What is the perfect recipe for improving education outcomes for an entire school district? For one kid, it may be the right person intervening at the right time. For one school, it may be a visionary principal. But for an entire school district to enact visionary innovation that actually improves outcomes, it takes a certain kind of team. In Harlandale Independent School District, that team is in place.
Thanks to collaboration among P16 Plus, the Tesoro Corp, and Communities In Schools (CIS), at the start of the 2014 school year, Harlandale ISD will become the city’s first K-12 science, technology, engineering, and math (STEM) pipeline.
This pilot program includes STEM curricula for gifted and talented programs in the district’s 13 elementary schools and the implementation of Project Lead the Way programming in their four middle schools and three high schools. Project Lead the Way is the nation’s leading provider of K-12 STEM programming. In Texas, it includes two weeks of intensive teacher training through the University of Texas at Tyler, and high quality curriculum to their classrooms.
One of most exciting elements of the program is the creation of the city’s first STEM early college high school, which will be housed at Frank Tejeda Academy, until its new campus is completed. Students will be able to take classes at Palo Alto College as early as their ninth-grade year, and the STEM classes at the early college high school will also be eligible for college credit at Palo Alto.
All parties involved overwhelmingly agreed that they had discovered the winning recipe for collective impact. The ingredients: one part cooperation and flexibility, one part vision and expertise, one part sustainability, and zero parts ego and credit-mongering.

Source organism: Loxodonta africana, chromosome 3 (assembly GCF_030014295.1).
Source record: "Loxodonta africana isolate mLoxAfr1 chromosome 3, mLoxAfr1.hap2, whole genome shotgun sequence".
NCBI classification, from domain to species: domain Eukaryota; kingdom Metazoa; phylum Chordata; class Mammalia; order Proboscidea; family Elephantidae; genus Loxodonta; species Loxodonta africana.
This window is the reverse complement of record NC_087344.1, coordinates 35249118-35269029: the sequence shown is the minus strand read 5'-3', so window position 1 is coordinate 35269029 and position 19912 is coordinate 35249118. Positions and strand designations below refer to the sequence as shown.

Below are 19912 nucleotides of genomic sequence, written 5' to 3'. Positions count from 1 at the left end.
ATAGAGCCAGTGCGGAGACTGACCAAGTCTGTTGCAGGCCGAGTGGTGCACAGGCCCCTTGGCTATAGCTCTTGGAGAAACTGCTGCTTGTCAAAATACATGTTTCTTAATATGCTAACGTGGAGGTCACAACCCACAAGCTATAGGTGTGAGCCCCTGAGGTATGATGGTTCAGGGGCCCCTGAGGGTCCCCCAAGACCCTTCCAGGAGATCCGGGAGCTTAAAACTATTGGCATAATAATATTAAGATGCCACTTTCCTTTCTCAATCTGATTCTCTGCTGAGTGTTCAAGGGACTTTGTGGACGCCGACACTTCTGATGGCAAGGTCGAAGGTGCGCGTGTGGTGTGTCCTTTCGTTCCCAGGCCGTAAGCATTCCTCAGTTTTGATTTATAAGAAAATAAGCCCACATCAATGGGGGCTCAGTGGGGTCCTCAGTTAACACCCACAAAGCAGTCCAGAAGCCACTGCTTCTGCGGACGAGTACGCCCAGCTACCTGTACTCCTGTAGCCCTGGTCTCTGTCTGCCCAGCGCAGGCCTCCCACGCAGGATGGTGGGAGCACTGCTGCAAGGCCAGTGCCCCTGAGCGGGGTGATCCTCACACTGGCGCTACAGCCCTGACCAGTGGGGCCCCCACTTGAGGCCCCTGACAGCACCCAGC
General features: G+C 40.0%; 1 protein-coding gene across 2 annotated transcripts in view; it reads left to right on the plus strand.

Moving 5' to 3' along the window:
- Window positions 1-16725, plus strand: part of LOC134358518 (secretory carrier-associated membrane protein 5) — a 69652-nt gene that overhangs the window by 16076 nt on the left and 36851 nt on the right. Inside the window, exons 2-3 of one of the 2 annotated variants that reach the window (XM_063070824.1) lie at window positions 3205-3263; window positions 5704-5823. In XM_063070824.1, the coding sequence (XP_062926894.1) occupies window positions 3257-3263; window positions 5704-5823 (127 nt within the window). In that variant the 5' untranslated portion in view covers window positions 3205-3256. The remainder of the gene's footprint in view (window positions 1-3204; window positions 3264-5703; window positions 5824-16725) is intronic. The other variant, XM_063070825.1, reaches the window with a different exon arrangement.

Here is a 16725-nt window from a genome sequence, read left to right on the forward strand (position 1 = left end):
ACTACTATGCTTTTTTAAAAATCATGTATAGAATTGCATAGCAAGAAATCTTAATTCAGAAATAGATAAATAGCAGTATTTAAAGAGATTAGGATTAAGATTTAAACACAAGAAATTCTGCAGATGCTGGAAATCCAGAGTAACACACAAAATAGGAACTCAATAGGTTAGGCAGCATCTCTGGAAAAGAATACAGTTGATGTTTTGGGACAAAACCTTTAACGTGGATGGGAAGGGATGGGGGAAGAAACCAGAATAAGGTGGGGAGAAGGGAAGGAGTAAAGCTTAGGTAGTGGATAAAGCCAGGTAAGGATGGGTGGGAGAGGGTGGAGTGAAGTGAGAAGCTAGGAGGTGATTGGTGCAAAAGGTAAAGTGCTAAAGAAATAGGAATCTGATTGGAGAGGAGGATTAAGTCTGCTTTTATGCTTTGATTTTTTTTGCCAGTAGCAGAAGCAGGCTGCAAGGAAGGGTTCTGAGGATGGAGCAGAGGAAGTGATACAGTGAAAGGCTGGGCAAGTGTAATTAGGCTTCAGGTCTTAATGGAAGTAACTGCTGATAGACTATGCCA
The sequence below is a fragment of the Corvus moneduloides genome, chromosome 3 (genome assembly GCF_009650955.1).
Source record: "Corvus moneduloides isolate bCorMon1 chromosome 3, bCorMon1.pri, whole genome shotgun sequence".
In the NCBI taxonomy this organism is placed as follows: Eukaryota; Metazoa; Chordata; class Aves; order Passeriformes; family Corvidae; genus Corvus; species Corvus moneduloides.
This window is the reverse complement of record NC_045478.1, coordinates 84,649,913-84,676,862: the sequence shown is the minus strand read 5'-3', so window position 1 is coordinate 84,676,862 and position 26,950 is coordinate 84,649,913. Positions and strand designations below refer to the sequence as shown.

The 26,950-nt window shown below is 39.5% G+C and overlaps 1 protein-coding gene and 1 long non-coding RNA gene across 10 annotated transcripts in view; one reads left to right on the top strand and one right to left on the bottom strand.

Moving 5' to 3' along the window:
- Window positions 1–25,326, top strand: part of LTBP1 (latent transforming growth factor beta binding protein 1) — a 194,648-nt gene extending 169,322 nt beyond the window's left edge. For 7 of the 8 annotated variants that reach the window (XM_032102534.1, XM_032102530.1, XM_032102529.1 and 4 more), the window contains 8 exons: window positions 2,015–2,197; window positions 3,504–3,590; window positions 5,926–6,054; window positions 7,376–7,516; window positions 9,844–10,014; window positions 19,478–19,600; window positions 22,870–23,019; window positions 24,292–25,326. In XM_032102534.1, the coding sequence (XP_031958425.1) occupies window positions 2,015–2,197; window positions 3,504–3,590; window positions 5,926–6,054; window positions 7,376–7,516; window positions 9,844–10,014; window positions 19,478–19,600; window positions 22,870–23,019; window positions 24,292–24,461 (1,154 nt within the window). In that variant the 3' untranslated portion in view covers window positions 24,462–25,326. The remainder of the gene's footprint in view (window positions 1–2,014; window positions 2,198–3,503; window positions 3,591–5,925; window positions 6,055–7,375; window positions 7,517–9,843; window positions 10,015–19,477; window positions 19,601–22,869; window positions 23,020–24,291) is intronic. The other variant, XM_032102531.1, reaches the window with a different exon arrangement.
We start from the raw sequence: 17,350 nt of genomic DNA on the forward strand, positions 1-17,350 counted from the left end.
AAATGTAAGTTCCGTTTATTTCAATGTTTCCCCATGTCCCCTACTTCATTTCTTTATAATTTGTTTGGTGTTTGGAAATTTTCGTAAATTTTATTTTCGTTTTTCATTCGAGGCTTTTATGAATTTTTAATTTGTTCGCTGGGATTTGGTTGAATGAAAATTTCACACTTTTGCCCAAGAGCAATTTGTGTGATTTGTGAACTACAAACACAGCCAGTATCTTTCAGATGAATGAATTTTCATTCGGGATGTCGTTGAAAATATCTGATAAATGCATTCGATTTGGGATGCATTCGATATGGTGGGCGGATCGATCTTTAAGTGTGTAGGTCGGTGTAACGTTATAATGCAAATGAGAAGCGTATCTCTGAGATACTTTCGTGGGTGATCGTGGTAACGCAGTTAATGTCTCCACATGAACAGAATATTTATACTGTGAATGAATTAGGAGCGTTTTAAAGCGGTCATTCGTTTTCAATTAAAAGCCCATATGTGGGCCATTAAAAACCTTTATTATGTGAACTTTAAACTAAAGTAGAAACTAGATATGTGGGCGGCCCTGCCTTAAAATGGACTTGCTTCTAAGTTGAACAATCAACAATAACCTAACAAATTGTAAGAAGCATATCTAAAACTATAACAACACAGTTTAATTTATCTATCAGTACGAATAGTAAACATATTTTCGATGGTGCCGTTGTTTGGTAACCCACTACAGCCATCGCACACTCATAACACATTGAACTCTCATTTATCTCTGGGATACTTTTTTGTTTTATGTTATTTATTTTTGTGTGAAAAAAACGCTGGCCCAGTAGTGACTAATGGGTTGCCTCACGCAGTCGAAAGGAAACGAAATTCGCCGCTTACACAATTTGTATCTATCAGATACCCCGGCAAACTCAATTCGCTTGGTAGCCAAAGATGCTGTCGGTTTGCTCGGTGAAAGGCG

For years, Harlandale has been moving toward the idea of a STEM pipeline, according to Leslie Garza, the district’s public information officer. The reason is simple: that’s where the jobs are.
Courtesy of P16 Plus:
- From 2000 to 2010, growth in STEM jobs (7.9 percent) was three times as fast as employment growth in non-STEM jobs (2.6 percent) in the United States.
- A STEM job is any job that requires knowledge of science, technology, engineering or math. According to The Hidden STEM Economy by Jonathan Rothwell:
- In 2010, there were 7.6 million STEM workers in the nation, equating to about one in 18 workers, according to the Economics and Statistics Administration.
- Many blue collar and technical jobs require STEM knowledge; therefore, 50 percent of STEM jobs do not require a bachelor’s degree.
- STEM jobs comprise of 20 percent of all U.S. jobs.
- There are 26 million STEM jobs in the U.S.
- The U.S. Bureau of Labor Statistics projects employment in professional, scientific, and technical services could grow by 29 percent, adding about 2.1 million new jobs by 2020.
- According to Forbes, recent graduates with a bachelor’s degree and less than three years’ experience earn half as much than those in positions in science, technology, engineering and math.
- People in STEM field can expect to earn 26 percent more money on average and are less likely to experience job loss , according to a release from the Commerce Department.
When the leadership at Harlandale ISD saw these statistics, they saw an opportunity to set their students up for success. At McCollum High School and Harlandale High School, there are oil and gas magnet programs aimed at getting kids plugged into the booming industry around the Eagle Ford Shale Play. Now, they are going to broaden their STEM reach just in time for HB-5 to take effect.
By beginning a STEM focus in elementary school, Harlandale ISD hopes that kids will be prepared to choose the STEM “endorsement,” a set of electives that serve as a “major” in high school.
“A lot of kids start out saying they want STEM, but they aren’t prepared for the rigor,” said Steven Hussain, P16 Plus director of community partnerships.
P16 Plus was hard at work doing what they do best: analyzing the data. Looking at best practices all over the country, it was obvious that a K-12 pipeline was the most effective approach to truly setting a child on the pathway to success in STEM fields. P16 Plus caught wind of Harlandale’s goals, and suspected that the district might be their ideal partner to implement best practices in creating a K-12 pipeline.